On 29 November, McGrath and all 29 of his teammates withdrew their services from the county in the hope of better treatment from the county board. He played a low-key role during the strike before a settlement was agreed with the county board on 13 December. McGrath lined out in all seven of Cork's games during the 2003 National League but failed to secure a place on the starting fifteen for the championship, he won a third Munster Championship medal as a non-playing substitute on 29 June after a 3-16 to 3-12 defeat of Waterford in the final. On 14 September, McGrath was named on the bench when Cork faced Kilkenny in the All-Ireland final, he scored a point in the 1-14 to 1-11 defeat. It was his last game for Cork. McGrath was first picked for the Munster inter-provincial team in 1997, it was a successful campaign for the southern province, as a 0–14 to 0–10 defeat of fierce rivals Leinster gave McGrath his first Railway Cup medal. After back-to-back defeats over the next two years, success returned for Munster in 2000.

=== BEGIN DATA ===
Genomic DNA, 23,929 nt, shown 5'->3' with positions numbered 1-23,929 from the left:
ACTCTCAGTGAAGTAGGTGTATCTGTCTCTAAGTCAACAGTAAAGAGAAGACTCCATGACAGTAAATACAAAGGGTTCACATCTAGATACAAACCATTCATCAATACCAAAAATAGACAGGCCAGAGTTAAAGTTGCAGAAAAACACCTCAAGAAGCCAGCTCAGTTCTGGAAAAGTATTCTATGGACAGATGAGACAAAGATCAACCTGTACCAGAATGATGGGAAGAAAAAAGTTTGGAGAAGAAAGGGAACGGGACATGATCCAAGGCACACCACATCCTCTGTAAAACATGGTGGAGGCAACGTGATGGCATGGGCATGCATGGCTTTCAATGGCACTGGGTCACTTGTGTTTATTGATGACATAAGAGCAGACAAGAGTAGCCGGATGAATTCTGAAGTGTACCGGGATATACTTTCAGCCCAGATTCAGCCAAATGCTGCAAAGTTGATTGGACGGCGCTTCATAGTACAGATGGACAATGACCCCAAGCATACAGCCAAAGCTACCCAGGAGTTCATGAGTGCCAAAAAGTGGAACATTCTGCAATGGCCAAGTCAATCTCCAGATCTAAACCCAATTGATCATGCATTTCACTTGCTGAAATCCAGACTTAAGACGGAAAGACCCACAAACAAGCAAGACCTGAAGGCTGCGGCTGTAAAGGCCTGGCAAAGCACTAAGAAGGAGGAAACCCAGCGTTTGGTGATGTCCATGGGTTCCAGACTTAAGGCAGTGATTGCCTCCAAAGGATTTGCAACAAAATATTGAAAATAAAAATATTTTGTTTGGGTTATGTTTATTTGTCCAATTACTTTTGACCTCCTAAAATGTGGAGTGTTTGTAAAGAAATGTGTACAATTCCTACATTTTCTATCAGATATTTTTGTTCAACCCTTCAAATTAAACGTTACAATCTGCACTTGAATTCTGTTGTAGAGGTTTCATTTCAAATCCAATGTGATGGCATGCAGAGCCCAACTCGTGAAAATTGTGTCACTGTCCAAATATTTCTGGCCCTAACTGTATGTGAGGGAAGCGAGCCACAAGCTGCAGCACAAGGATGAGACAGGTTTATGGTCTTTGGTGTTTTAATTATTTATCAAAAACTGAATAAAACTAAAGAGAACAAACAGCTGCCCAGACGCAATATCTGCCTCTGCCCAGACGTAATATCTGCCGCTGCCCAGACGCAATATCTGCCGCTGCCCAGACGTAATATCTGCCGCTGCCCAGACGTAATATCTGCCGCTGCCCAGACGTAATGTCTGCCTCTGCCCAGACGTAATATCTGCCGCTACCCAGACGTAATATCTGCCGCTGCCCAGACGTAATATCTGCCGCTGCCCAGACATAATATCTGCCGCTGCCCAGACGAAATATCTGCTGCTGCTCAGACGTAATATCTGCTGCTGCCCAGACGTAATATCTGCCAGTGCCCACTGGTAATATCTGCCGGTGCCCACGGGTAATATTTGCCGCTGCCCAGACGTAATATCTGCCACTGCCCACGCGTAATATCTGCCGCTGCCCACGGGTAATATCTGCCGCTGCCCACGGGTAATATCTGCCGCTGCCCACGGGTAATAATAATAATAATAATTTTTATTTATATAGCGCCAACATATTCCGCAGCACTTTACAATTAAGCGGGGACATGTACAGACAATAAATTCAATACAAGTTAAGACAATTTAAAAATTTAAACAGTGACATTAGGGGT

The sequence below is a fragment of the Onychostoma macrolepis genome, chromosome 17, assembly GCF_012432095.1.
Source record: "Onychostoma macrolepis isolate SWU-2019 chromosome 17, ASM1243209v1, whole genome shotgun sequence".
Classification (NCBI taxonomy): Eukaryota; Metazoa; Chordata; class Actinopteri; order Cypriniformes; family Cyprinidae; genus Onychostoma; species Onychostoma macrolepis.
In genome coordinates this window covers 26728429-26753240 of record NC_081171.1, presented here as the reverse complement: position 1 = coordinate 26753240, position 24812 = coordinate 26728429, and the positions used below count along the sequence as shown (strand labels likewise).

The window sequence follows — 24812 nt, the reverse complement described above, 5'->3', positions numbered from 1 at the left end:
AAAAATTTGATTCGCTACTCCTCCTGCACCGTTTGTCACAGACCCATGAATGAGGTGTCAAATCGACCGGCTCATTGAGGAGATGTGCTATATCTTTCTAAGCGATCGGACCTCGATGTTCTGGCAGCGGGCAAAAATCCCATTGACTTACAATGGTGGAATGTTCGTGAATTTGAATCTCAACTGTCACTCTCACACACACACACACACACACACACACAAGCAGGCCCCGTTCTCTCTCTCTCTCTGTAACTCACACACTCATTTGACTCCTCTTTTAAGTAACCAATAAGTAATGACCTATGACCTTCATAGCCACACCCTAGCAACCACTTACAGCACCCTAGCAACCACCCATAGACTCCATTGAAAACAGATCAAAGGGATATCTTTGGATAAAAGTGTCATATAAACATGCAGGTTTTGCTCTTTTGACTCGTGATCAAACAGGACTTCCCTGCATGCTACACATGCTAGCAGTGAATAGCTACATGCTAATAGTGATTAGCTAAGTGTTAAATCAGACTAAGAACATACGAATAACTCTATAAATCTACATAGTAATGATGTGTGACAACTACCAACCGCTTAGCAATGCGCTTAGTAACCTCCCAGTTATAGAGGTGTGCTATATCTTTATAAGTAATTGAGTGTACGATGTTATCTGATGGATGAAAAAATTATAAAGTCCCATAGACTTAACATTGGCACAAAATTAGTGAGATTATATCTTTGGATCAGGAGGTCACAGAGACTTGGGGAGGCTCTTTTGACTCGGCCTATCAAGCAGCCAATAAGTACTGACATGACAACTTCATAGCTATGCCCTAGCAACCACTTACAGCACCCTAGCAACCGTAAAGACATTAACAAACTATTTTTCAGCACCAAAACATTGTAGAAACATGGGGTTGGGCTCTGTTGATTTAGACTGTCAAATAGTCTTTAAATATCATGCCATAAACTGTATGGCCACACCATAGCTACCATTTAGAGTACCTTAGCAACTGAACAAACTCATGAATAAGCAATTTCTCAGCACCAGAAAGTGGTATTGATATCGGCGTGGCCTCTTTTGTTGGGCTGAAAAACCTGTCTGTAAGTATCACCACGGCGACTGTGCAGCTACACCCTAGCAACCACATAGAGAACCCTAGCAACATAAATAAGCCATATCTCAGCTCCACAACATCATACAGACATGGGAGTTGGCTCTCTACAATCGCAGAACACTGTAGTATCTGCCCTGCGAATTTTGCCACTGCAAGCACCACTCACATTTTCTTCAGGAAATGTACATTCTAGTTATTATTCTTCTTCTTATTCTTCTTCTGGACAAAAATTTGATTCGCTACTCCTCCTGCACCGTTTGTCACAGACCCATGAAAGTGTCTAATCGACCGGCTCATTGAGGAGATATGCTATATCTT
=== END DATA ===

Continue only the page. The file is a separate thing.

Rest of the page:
A narrow 3–15 to 2–15 defeat of Leinster secured a second Railway Cup medal for McGrath. Munster retained the title in 2001, with McGrath collecting a third Railway Cup medal following a 1–21 to 1–15 defeat of Connacht in what was his last appearance for the province. McGrath joined John Considine's minor management team as a selector for the 2010 Munster Championship, his two-year tenure with the team ended with early defeats by Tipperary. On 1 September 2011, McGrath was named as one of Jimmy Barry-Murphy's selec

John Nkemngong Nkengasong